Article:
Expertise and Democracy

This post is going to discuss the very modern topic of expertise and democracy, but let’s start with an ancient story. Those familiar with the Bible, or for that matter the musicals of Andrew Lloyd Webber, know the story of Joseph and how he became the Pharaoh’s right-hand man. Pharaoh dreamed of seven fat cows devoured by seven scrawny cows, and seven healthy stalks of grain consumed by seven shriveled stalks. Joseph interpreted the dream as a prediction that there would be seven years of plenty followed by seven years of famine. Pharaoh put Joseph in charge, he amassed a huge rainy-day fund of grain during the seven plentiful years, and during the seven years of famine, Egypt was good while the surrounding lands suffered.

The Problem of (with) Democracy
One way to look at the story is that it’s about joining political power with wisdom. That’s not a marriage to be taken for granted. Political power through the ages has been acquired in various ways that require little or no intelligence, e.g. being born the son of a king and/or murdering your rivals. For centuries, people pinned their hopes on a ruler who, if not wise, at least had wise councilors, variations on the Joseph theme. But for most of history, the best political thinkers agreed that democracy was the farthest thing from wise government you one could imagine. Rule by the people? You must be joking. They knocked democracy as mobocracy, sinking to the lowest common denominator, leading sooner or later to anarchy, and then tyranny. It was Athenian democracy, people recalled, that killed Socrates, who was, like, the smartest guy in the city, just because he asked a bunch of uncomfortable questions.

Over time, however, a person couldn’t help but notice that his overlords, no matter how benevolent, tended to look out for their own interests a lot more than his, and if he wanted government to meet his own needs, he had to have political power. So government of the people eventually became by and for the people. Or at least that was the idea. Elites raised the same concern about democracy descending into chaos. But when democracy reemerged in the Eighteenth and Nineteenth centuries, it was as part of an Enlightenment movement that promoted the power of reason. Just as democratic government confronted arbitrary privilege, science questioned unfounded prejudice. Universal free public education also became a thing, and free inquiry into matters once ruled out of bounds by priests and kings went from unthinkable to commonplace. The basic premise of democracy was that through education and the freedom to exchange information and ideas, the truth would emerge, and the majority of people, who were sovereign, would make smart choices.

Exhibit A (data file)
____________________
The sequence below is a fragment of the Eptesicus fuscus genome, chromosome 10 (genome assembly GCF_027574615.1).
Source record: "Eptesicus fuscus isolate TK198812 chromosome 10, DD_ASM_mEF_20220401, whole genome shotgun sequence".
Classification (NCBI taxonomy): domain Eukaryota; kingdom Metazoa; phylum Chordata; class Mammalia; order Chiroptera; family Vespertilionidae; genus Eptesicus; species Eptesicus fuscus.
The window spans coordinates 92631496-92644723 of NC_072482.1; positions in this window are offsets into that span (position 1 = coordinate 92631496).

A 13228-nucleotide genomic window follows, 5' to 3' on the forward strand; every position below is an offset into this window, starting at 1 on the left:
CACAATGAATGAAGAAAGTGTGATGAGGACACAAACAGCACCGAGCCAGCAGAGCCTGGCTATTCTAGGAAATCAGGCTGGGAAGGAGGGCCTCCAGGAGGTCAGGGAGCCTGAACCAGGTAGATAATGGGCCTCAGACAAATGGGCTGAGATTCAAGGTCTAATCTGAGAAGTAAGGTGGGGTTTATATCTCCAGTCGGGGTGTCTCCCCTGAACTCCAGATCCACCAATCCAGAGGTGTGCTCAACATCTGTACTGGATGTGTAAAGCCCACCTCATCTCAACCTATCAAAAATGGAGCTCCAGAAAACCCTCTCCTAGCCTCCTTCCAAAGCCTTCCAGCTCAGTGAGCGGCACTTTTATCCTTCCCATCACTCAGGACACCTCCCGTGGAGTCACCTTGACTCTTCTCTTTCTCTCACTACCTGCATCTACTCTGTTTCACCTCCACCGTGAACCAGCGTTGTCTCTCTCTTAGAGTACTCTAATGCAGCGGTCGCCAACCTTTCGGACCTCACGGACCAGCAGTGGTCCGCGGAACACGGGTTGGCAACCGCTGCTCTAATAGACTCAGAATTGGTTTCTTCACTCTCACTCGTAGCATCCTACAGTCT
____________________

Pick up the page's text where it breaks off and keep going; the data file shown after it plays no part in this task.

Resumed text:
Today, in order to promote intelligent policy, we increasingly turn to science and other forms of specialized knowledge. In the US since the 1930’s and the New Deal, the growth of administrative agencies and the expansion of cabinet departments in the executive branch brought new levels of expertise into government. Scientists, social scientists, engineers, lawyers, and intelligence experts brought their particular knowledge to bear on various problems facing society. Government was where citizens looked for protection against contaminated food and impure water, against occupational hazards, and yes, pandemics. As Michael Lewis writes in his recent book The Fifth Risk, the federal government is now tasked with managing “a portfolio of risks that no private person, or corporation was able to manage. Some of the risks were easy to imagine: a financial crisis, a hurricane, a terrorist attack. Most weren’t: the risk, say, that some prescription drug proves to be so addictive and so accessible that each year it kills more Americans than were killed in action by the peak of the Vietnam War. Many of the risks that fell into the government’s lap felt so remote as to be unreal. That a cyber attack left half the country without electricity.”[1] Government needed whole squadrons of modern-day Josephs to assess these risks, interpreting not dreams but data and evidence.

Rise of the Misinformants